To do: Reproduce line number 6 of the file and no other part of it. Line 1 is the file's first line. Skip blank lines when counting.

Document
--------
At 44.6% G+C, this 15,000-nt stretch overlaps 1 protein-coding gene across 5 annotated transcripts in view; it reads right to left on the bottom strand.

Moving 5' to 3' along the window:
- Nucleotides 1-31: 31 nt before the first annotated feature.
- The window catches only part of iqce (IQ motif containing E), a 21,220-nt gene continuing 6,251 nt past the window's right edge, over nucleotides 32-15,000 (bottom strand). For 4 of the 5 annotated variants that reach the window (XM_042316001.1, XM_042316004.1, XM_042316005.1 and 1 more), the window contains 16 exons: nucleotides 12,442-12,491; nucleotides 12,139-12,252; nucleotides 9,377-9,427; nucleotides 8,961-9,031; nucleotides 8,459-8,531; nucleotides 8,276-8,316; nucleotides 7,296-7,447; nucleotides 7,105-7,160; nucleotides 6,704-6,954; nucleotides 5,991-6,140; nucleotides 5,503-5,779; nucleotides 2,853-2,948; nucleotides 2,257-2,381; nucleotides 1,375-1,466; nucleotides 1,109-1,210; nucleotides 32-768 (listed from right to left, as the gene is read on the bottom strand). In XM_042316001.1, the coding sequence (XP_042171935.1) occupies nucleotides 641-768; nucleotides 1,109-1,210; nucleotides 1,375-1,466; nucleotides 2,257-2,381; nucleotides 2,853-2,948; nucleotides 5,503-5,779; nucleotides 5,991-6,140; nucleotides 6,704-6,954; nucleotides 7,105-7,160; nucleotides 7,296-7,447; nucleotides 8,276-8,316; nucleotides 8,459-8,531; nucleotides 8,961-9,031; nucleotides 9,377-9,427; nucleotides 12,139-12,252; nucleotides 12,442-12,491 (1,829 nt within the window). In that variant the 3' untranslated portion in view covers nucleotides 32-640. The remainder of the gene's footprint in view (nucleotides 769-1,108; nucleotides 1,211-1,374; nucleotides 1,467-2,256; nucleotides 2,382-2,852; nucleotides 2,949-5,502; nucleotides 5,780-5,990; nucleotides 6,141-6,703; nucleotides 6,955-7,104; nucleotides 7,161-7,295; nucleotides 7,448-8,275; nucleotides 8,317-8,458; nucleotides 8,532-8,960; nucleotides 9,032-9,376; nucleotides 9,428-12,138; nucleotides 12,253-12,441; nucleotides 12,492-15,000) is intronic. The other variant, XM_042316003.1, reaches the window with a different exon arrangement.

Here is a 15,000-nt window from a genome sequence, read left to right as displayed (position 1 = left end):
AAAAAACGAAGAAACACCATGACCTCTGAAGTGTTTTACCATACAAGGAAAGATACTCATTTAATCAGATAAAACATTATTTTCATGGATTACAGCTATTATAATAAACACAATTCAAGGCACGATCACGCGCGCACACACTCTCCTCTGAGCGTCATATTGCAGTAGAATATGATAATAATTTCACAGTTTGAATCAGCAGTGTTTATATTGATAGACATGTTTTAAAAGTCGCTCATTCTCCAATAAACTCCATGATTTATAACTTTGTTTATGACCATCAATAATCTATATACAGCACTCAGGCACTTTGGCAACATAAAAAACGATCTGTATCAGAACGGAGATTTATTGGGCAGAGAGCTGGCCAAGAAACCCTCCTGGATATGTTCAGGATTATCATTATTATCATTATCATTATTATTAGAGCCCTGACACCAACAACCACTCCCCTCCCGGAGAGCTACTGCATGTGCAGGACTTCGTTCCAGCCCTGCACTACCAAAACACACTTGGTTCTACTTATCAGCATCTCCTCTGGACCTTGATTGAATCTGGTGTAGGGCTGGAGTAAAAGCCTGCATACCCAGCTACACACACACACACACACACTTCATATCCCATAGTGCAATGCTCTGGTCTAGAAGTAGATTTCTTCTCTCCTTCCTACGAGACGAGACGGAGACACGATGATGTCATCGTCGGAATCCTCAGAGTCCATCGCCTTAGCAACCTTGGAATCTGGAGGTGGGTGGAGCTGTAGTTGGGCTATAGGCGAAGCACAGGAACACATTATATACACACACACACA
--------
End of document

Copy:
AAAAAACGAAGAAACACCATGACCTCTGAAGTGTTTTACCATACAAGGAAAGATACTCATTTAATCAGATAAAACATTATTTTCATGGATTACAGCTATTATAATAAACACAATTCAAGGCACGATCACGCGCGCACACACTCTCCTCTGAGCGTCATATTGCAGTAGAATATGATAATAATTTCACAGTTTGAATCAGCAGTGTTTATATTGATAGACATGTTTTAAAAGTCGCTCATTCTCCAATAAACTCCATGATTTATAACTTTGTTTATGACCATCAATAATCTATATACAGCACTCAGGCACTTTGGCAACATAAAAAACGATCTGTATCAGAACGGAGATTTATTGGGCAGAGAGCTGGCCAAGAAACCCTCCTGGATATGTTCAGGATTATCATTATTATCATTATCATTATTATTAGAGCCCTGACACCAACAACCACTCCCCTCCCGGAGAGCTACTGCATGTGCAGGACTTCGTTCCAGCCCTGCACTACCAAAACACACTTGGTTCTACTTATCAGCATCTCCTCTGGACCTTGATTGAATCTGGTGTAGGGCTGGAGTAAAAGCCTGCATACCCAGCTACACACACACACACACACACTTCATATCCCATAGTGCAATGCTCTGGTCTAGAAGTAGATTTCTTCTCTCCTTCCTACGAGACGAGACGGAGACACGATGATGTCATCGTCGGAATCCTCAGAGTCCATCGCCTTAGCAACCTTGGAATCTGGAGGTGGGTGGAGCTGTAGTTGGGCTATAGGCGAAGCACAGGAACACATTATATACACACACACACA